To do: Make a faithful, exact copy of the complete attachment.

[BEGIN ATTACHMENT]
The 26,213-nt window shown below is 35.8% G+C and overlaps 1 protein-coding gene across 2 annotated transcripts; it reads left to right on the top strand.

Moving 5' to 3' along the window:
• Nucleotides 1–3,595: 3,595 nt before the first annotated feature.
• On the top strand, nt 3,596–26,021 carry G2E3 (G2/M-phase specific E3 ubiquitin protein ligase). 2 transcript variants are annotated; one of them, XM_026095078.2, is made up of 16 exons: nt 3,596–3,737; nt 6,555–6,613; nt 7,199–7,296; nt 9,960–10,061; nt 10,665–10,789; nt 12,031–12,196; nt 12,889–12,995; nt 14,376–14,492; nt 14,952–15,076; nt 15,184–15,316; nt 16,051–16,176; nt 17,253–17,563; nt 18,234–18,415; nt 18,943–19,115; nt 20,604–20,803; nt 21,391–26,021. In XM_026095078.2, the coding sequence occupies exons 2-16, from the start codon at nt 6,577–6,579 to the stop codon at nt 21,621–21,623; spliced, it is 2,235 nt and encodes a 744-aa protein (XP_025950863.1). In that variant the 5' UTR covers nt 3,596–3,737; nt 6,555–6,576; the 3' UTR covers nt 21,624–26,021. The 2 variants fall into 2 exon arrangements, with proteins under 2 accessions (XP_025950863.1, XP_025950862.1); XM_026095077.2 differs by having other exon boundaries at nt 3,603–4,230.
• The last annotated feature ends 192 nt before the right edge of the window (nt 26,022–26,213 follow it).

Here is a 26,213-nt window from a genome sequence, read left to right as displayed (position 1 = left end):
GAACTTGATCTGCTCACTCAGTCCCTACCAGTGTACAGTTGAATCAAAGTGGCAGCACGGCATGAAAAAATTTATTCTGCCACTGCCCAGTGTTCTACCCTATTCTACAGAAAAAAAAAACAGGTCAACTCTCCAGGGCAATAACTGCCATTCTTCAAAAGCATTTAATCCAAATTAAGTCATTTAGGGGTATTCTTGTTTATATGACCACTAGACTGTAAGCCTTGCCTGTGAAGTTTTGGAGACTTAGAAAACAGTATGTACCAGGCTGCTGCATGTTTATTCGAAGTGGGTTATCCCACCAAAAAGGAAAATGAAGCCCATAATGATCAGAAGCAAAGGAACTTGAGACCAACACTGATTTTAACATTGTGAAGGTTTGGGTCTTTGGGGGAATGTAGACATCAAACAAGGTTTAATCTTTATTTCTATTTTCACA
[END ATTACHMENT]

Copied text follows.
The 26,213-nt window shown below is 35.8% G+C and overlaps 1 protein-coding gene across 2 annotated transcripts; it reads left to right on the top strand.

Moving 5' to 3' along the window:
• Nucleotides 1–3,595: 3,595 nt before the first annotated feature.
• On the top strand, nt 3,596–26,021 carry G2E3 (G2/M-phase specific E3 ubiquitin protein ligase). 2 transcript variants are annotated; one of them, XM_026095078.2, is made up of 16 exons: nt 3,596–3,737; nt 6,555–6,613; nt 7,199–7,296; nt 9,960–10,061; nt 10,665–10,789; nt 12,031–12,196; nt 12,889–12,995; nt 14,376–14,492; nt 14,952–15,076; nt 15,184–15,316; nt 16,051–16,176; nt 17,253–17,563; nt 18,234–18,415; nt 18,943–19,115; nt 20,604–20,803; nt 21,391–26,021. In XM_026095078.2, the coding sequence occupies exons 2-16, from the start codon at nt 6,577–6,579 to the stop codon at nt 21,621–21,623; spliced, it is 2,235 nt and encodes a 744-aa protein (XP_025950863.1). In that variant the 5' UTR covers nt 3,596–3,737; nt 6,555–6,576; the 3' UTR covers nt 21,624–26,021. The 2 variants fall into 2 exon arrangements, with proteins under 2 accessions (XP_025950863.1, XP_025950862.1); XM_026095077.2 differs by having other exon boundaries at nt 3,603–4,230.
• The last annotated feature ends 192 nt before the right edge of the window (nt 26,022–26,213 follow it).

Here is a 26,213-nt window from a genome sequence, read left to right as displayed (position 1 = left end):
GAACTTGATCTGCTCACTCAGTCCCTACCAGTGTACAGTTGAATCAAAGTGGCAGCACGGCATGAAAAAATTTATTCTGCCACTGCCCAGTGTTCTACCCTATTCTACAGAAAAAAAAAACAGGTCAACTCTCCAGGGCAATAACTGCCATTCTTCAAAAGCATTTAATCCAAATTAAGTCATTTAGGGGTATTCTTGTTTATATGACCACTAGACTGTAAGCCTTGCCTGTGAAGTTTTGGAGACTTAGAAAACAGTATGTACCAGGCTGCTGCATGTTTATTCGAAGTGGGTTATCCCACCAAAAAGGAAAATGAAGCCCATAATGATCAGAAGCAAAGGAACTTGAGACCAACACTGATTTTAACATTGTGAAGGTTTGGGTCTTTGGGGGAATGTAGACATCAAACAAGGTTTAATCTTTATTTCTATTTTCACA